During the “European Trends in Charging Infrastructure” event, organized by Mobility Portal Europe, industry leaders shared their opinions on the Alternative Fuels Infrastructure Regulation (AFIR).
In the first panel, titled “Recharge infrastructure essential to achieve AFIR targets,” panelists unanimously emphasized the urgent need for this regulation to facilitate the eMobility transition.
Michael Keller, Executive Board member at CharIN, asserts that, for the time being, the regulation is appropriate.
However, looking ahead, it will be essential to take more actions than “simply installing a high-power charging (HPC) station every 60 kilometers.”
“Considering the anticipated increase in eVehicle travel, it will also be necessary to expand the charging network’s capacities to meet the demand,” he explains.
Simultaneously, there is a need to promote not only the development of EVs but also to encourage consumers to acquire these automobiles.
This aspect is not fully reflected in the AFIR.
“I strongly support the regulation, although I believe it constitutes only the first step in achieving the goals set within the ‘Fit for 55’ framework,” he emphasizes.
It is estimated that by 2030, 65 million electric vehicles will be on the roads in Europe, a number expected to rise to a total of 130 million by 2035.
In this context, it is necessary for the expansion of the charging infrastructure to accompany the market’s growth.
It is also crucial to prepare the electrical infrastructure to face this transition towards sustainable mobility, as the urban distribution network could experience an uncontrollable burden.
This potential scenario could potentially lead to variations in electrical voltage and, in extreme cases, compromise the quality of the electrical supply.
Some studies demonstrate that the European electrical grid is prepared to meet the demand generated by electric vehicles.
Nevertheless, concerns persist among various industry stakeholders, and it is anticipated that preventive measures will be taken to avoid potential electrical overloads.
“It is necessary to implement measures that raise awareness among all member states, as well as those responsible for crafting regulations,” notes Keller.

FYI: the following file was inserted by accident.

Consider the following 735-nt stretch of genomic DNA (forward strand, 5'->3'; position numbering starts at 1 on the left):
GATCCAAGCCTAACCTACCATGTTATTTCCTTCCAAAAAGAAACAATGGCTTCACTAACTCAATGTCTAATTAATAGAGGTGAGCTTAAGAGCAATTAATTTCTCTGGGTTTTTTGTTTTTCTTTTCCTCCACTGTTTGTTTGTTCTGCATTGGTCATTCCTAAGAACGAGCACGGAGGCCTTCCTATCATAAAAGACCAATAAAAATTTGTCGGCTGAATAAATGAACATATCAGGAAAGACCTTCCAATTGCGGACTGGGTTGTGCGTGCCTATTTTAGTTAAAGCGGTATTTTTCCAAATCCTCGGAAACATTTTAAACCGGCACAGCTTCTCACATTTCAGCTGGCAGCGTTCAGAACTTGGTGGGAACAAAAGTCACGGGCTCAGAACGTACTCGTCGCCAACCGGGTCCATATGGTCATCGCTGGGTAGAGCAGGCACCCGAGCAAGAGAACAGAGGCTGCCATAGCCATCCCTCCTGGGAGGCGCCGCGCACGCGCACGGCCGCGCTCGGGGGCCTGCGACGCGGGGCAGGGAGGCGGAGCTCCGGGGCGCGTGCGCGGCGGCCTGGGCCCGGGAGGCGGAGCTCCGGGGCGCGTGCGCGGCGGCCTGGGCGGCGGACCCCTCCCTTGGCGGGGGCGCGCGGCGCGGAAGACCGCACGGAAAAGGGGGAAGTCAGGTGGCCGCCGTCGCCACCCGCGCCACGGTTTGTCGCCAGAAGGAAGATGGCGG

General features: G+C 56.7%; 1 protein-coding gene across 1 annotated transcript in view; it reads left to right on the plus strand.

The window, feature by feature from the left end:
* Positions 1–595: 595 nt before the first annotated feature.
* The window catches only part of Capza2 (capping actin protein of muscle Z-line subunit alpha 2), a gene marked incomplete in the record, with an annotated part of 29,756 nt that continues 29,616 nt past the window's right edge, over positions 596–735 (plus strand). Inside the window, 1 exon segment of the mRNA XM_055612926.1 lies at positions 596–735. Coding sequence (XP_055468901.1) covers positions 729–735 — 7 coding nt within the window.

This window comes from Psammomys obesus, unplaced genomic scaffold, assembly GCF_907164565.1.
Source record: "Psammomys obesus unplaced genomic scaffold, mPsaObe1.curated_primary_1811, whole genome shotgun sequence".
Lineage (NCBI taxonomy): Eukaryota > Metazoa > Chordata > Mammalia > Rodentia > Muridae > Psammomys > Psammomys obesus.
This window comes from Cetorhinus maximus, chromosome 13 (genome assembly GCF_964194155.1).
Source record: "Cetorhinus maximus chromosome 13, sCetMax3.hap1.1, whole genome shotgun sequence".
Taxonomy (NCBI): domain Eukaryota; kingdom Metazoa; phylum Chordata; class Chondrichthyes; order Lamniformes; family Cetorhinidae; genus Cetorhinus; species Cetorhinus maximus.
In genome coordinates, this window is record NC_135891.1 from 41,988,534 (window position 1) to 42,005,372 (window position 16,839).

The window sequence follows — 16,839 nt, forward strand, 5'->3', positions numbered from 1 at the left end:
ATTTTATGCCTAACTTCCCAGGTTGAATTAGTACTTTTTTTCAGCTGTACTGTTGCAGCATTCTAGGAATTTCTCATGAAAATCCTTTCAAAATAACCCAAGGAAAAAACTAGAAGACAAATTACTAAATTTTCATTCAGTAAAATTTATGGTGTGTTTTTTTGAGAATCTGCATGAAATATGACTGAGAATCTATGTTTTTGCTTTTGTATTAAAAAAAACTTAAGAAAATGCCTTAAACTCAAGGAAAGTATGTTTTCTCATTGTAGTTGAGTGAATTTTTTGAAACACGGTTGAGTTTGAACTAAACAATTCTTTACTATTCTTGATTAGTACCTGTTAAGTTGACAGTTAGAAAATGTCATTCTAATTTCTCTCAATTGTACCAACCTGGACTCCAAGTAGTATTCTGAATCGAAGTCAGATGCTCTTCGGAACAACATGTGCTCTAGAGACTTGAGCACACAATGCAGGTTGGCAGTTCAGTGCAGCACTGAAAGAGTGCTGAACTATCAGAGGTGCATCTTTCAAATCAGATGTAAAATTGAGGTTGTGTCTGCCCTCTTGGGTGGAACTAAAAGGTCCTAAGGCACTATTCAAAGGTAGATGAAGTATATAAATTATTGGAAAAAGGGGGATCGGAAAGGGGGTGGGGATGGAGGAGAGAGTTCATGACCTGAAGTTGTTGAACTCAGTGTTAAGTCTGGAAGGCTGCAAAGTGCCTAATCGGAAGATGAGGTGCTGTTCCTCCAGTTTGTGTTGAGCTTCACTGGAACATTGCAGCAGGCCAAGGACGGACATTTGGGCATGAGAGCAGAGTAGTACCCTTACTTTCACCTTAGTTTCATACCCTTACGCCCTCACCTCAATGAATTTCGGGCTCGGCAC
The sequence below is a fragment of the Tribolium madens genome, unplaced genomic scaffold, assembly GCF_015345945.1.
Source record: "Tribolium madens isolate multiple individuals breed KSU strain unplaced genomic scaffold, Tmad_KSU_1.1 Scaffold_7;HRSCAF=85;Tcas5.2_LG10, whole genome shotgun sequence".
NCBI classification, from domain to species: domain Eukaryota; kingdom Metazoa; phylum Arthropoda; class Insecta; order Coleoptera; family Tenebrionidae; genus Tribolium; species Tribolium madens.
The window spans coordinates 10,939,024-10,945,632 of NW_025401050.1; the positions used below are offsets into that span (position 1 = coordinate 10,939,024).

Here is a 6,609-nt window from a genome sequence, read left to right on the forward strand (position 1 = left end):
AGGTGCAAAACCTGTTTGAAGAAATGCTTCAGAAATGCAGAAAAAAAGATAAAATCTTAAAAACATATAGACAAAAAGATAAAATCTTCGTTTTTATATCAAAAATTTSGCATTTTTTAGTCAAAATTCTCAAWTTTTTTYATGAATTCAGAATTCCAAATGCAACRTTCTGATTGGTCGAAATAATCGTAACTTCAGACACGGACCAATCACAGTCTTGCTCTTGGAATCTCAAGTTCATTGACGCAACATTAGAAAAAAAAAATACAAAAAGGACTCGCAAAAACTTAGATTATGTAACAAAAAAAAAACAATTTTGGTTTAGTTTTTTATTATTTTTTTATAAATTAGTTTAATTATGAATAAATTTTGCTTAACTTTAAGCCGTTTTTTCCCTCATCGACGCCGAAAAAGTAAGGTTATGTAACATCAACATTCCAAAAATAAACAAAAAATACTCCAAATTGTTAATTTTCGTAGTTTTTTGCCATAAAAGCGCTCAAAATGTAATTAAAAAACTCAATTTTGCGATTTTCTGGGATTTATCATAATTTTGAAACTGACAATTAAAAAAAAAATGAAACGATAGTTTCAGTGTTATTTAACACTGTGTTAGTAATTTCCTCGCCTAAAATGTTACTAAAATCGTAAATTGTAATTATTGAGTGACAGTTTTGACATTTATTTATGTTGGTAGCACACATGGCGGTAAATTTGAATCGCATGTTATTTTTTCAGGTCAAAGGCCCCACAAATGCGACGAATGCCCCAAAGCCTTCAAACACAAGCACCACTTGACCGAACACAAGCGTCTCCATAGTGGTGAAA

All of this is aimed at preparing both the energy infrastructure and the corresponding network, particularly in regions where it is crucial to expand the network to deliver power to urban areas and highways, as is the case in rural areas.
A solution proposed by CharIN to address this issue involves integrating smart charging in locations where vehicles remain charged for extended periods, such as during working hours.
This initiative can not only benefit the network but also the entire energy system, simultaneously harnessing renewable energy sources.
“There is much more to come, and more aspects we must address to truly ensure the success of AFIR,” emphasizes Keller.
Meanwhile, he asserts that collaboration is the key to achieving goals, allowing each company, through its innovation and differentiation, to contribute to business growth.
“It is essential to establish a common ground for shared technologies, uniform standards, and protocols to create a level playing field,” he stresses.
In alignment with CharIn’s Executive Board, Ivo van Dam, CTO of PowerGo, shares his perspective.
“We must consider the power we offer and assess the load this imposes on the grids, as well as seek solutions to address this challenge,” he comments.
Hence, he suggests incorporating smart charging at charging points.
Moreover, he advocates for driving innovation and technology towards strategic locations where energy can be optimally harnessed at the right time.
Each CPO must be innovative and ensure that technology stays at the forefront, avoiding falling behind.
“Although I believe we are moving in the right direction, we should strive to do better,” he points out.
The third speaker is Manuel Trotta, Product Manager Charging & Payment Solutions at Allego.
Similarly to Keller, Trotta acknowledges,”I agree that we need more than one charging point every 60 kilometers, and I consider the AFIR to be just the beginning of this transition.”
Especially considering that network congestion represents the primary obstacle.
As a complement to the solutions previously mentioned by other speakers, Trotta proposes the implementation of off-grid battery storage for charging electric vehicles.
The goal is to make the journey easy, feasible, convenient, and reliable for EV drivers.
“Our drivers are at the core, and all initiatives related to scalable charging infrastructure, innovation, and obstacle removal are designed to simplify their lives,” he concludes.
Next, the participation of Keller, van Dam, and Trotta in the Mobility Portal Charge Infrastructure Summit: